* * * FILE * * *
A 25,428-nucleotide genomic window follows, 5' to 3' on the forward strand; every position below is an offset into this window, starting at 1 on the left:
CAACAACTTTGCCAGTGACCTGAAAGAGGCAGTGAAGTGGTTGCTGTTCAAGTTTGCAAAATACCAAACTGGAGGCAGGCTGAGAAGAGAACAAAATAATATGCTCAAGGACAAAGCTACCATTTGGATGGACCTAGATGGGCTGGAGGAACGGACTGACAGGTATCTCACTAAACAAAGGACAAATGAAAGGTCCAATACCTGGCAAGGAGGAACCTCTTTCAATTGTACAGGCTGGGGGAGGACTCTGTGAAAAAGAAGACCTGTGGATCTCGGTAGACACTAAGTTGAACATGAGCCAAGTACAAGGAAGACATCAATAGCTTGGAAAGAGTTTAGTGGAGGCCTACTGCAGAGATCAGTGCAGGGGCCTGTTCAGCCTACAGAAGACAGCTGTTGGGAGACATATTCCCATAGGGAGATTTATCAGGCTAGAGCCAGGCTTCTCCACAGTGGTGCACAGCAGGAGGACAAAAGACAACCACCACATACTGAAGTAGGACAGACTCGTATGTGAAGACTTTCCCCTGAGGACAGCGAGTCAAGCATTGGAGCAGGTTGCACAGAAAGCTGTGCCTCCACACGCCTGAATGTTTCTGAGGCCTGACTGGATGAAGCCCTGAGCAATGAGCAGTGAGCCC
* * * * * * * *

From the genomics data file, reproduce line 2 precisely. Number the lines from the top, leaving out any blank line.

CAACAACTTTGCCAGTGACCTGAAAGAGGCAGTGAAGTGGTTGCTGTTCAAGTTTGCAAAATACCAAACTGGAGGCAGGCTGAGAAGAGAACAAAATAATATGCTCAAGGACAAAGCTACCATTTGGATGGACCTAGATGGGCTGGAGGAACGGACTGACAGGTATCTCACTAAACAAAGGACAAATGAAAGGTCCAATACCTGGCAAGGAGGAACCTCTTTCAATTGTACAGGCTGGGGGAGGACTCTGTGAAAAAGAAGACCTGTGGATCTCGGTAGACACTAAGTTGAACATGAGCCAAGTACAAGGAAGACATCAATAGCTTGGAAAGAGTTTAGTGGAGGCCTACTGCAGAGATCAGTGCAGGGGCCTGTTCAGCCTACAGAAGACAGCTGTTGGGAGACATATTCCCATAGGGAGATTTATCAGGCTAGAGCCAGGCTTCTCCACAGTGGTGCACAGCAGGAGGACAAAAGACAACCACCACATACTGAAGTAGGACAGACTCGTATGTGAAGACTTTCCCCTGAGGACAGCGAGTCAAGCATTGGAGCAGGTTGCACAGAAAGCTGTGCCTCCACACGCCTGAATGTTTCTGAGGCCTGACTGGATGAAGCCCTGAGCAATGAGCAGTGAGCCC